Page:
Imagine, Fatboy, if time was dust. You could spend a whole year in a room just letting it collect and at the end of that year — on New Year’s Eve, say, the final second about to pop — you could gather up all that dust into a great pyramid and snort it up like cocaine through a rolled up banknote or a tube of typing paper. It’s like experiencing the whole of that year in one blinding, thirty second rush, a gargantuan high, three hundred and sixty five days in a shot glass. Or, if you choose, you can do it slowly, selectively, batch it up into daily doses each containing a minute of the year. Five hundred and twenty-five thousand and six hundred hits — enough for twenty lifetimes, twenty lives out of one year of heat, and the real thing too — nothing artificial there, that’s the real thing, dust heat.

If dust was time, if dust was life you could have it all, all the time in the world. You could live forever, you could be the king of time.

I get the terror. It drags me back to the lines at the top of my screen. All the coldness of the room, the streets, the world, concentrates in the pit of my stomach, a small, hard, freezing fist-sized ball of dread. I imagine flakes of ice forming across my eyes.

What if it isn’t time I lack? What if it isn’t heat I  need? What if I have all the time in the world and the most efficient heating system in the universe and I sit in my room for eternity and nothing happens? No more sketches or skits. No more jokes. No more ironic elbow nudges. What if my screen remains for all time bereft of strange but amusingly contextualised and cunningly placed lexical choices?

Tens of millions of sheets of yellowing, rotting, horribly disintegrating typing paper flutter and flounce around behind my eyes in an invisible breeze, each one horribly blank. I hear the sound of hollow laughter.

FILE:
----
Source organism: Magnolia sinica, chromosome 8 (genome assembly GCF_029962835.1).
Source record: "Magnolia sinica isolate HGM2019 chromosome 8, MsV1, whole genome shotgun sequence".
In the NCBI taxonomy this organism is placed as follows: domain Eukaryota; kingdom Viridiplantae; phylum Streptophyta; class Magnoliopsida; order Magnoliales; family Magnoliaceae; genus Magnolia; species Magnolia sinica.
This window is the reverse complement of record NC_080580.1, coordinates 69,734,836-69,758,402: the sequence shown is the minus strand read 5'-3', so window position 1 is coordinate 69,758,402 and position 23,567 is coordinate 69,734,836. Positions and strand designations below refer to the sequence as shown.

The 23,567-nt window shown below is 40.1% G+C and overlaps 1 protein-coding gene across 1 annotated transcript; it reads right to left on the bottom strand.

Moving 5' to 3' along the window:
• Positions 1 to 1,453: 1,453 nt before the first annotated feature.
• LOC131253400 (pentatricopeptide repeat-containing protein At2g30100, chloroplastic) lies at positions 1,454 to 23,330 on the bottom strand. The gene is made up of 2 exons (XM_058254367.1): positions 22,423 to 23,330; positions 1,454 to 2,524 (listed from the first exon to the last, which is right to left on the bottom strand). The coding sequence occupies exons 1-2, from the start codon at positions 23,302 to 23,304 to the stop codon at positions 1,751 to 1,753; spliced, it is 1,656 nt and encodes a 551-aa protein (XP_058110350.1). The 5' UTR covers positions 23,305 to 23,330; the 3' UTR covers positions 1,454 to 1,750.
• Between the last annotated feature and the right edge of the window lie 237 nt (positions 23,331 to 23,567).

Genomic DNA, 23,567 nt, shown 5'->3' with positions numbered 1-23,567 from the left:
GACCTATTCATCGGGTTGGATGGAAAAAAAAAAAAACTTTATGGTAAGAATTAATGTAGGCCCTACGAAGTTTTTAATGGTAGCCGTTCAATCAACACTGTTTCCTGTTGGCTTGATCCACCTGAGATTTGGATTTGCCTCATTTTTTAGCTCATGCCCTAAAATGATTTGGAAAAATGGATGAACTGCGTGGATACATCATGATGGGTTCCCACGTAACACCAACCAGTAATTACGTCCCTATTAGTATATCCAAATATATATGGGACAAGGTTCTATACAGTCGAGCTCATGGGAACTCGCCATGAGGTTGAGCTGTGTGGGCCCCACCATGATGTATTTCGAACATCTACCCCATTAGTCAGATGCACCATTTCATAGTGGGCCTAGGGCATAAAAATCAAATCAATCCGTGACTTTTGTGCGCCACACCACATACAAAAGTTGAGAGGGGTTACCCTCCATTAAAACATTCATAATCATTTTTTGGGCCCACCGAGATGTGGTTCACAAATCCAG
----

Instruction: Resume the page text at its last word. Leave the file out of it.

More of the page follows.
Once terror gets its hooks into a writer working to a deadline well, he might as well shoot himself. Soon he is overtaken by a total disbelief in his abilities. He can tell himself he’s a professional, that there’s no such thing as a block but he’ll never convince himself. He will refill his glass. He has to. There are no choices any more, he has to generate heat any way he can before the cold takes over completely. Before the ice expands.

Janitors and bailiffs have broken into writers’ apartments to collect unpaid rent only to find blocks of solid, unmeltable ice hunched hopelessly over broken and frosted-over keyboards.

That’s what terror does, that’s the way he gets you. He creeps up the back of your throat and into your mouth, finds his way under your tongue where the soft membrane is and snatches it up with his talons, bites into it, paralyses you. You have to drown him — it’s the only way — or freeze to death. So you drink. And that’s when the guilt starts.

My father never drinks. In twenty years not a mouthful passes his lips while he’s working.

“You can’t write good stuff you can’t stay sober,” he tells his son. He speaks like that, omitting conjunctions; you can never quite pin down the true sense of what he’s saying; the resultant ambiguity is the source of his humour.

I take a large swallow from the bottle. I can’t write good stuff (and) I can’t stay sober. But I have to write something, anything, anything to obliterate that white obscenity, to cover that loathsome nakedness. With my eyes crunched shut I move my fingers across the keys. Soon I’m pressing and punching mindlessly, shivering with cold, fear and guilt and lack of time and onrush of alcoholic meltdown.